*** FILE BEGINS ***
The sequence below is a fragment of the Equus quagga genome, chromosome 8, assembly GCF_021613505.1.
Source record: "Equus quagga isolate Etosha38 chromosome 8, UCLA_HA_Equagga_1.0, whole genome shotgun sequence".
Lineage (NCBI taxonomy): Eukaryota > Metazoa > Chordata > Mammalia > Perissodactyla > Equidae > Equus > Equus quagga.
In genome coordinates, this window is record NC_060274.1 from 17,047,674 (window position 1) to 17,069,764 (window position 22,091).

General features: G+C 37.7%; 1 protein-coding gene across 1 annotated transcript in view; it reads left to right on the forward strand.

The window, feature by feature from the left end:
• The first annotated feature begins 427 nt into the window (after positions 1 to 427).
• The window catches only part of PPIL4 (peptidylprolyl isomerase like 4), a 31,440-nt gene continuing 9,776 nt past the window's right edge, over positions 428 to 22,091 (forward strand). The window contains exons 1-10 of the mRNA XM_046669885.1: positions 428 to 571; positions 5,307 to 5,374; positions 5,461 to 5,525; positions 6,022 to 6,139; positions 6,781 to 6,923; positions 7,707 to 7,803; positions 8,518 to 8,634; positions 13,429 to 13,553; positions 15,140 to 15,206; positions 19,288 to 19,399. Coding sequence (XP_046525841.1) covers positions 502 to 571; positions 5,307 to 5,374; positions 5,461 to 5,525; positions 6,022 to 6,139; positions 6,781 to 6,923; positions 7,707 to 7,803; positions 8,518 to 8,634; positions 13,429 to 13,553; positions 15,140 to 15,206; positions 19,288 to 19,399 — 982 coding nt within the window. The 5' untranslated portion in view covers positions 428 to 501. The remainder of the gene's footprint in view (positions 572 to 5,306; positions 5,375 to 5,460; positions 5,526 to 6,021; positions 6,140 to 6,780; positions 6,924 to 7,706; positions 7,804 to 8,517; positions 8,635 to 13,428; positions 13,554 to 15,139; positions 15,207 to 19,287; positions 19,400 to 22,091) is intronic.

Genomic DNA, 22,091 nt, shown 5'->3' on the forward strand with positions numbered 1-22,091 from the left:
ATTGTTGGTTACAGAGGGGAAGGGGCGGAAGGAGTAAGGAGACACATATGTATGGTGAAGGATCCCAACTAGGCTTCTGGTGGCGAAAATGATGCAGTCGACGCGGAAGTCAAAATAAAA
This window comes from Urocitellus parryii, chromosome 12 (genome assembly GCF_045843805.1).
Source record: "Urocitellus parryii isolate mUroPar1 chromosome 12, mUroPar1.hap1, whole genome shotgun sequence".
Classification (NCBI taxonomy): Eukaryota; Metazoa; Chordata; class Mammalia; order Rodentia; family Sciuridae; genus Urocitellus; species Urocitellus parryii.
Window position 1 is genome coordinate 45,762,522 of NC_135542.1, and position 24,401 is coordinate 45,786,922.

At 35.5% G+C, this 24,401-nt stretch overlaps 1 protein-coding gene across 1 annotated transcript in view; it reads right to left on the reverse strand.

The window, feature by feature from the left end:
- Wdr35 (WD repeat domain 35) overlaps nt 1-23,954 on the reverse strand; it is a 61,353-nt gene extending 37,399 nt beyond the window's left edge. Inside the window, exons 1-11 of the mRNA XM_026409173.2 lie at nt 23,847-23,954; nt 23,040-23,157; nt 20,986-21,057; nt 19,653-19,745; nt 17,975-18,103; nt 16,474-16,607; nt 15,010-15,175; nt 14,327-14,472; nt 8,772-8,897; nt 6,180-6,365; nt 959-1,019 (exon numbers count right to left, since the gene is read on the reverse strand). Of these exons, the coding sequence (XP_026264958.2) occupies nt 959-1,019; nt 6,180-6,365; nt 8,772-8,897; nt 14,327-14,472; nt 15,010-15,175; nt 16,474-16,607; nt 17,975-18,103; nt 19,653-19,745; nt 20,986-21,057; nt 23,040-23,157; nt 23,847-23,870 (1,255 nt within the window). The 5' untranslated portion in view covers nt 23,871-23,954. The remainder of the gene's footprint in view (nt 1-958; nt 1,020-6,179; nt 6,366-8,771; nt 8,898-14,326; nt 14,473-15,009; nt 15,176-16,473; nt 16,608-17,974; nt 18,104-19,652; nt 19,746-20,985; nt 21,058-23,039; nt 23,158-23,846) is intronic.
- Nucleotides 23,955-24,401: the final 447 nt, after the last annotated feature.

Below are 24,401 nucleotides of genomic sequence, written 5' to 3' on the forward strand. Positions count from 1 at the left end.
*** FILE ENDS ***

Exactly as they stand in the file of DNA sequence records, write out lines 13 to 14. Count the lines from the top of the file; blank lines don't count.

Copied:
Classification (NCBI taxonomy): Eukaryota; Metazoa; Chordata; class Mammalia; order Rodentia; family Sciuridae; genus Urocitellus; species Urocitellus parryii.
Window position 1 is genome coordinate 45,762,522 of NC_135542.1, and position 24,401 is coordinate 45,786,922.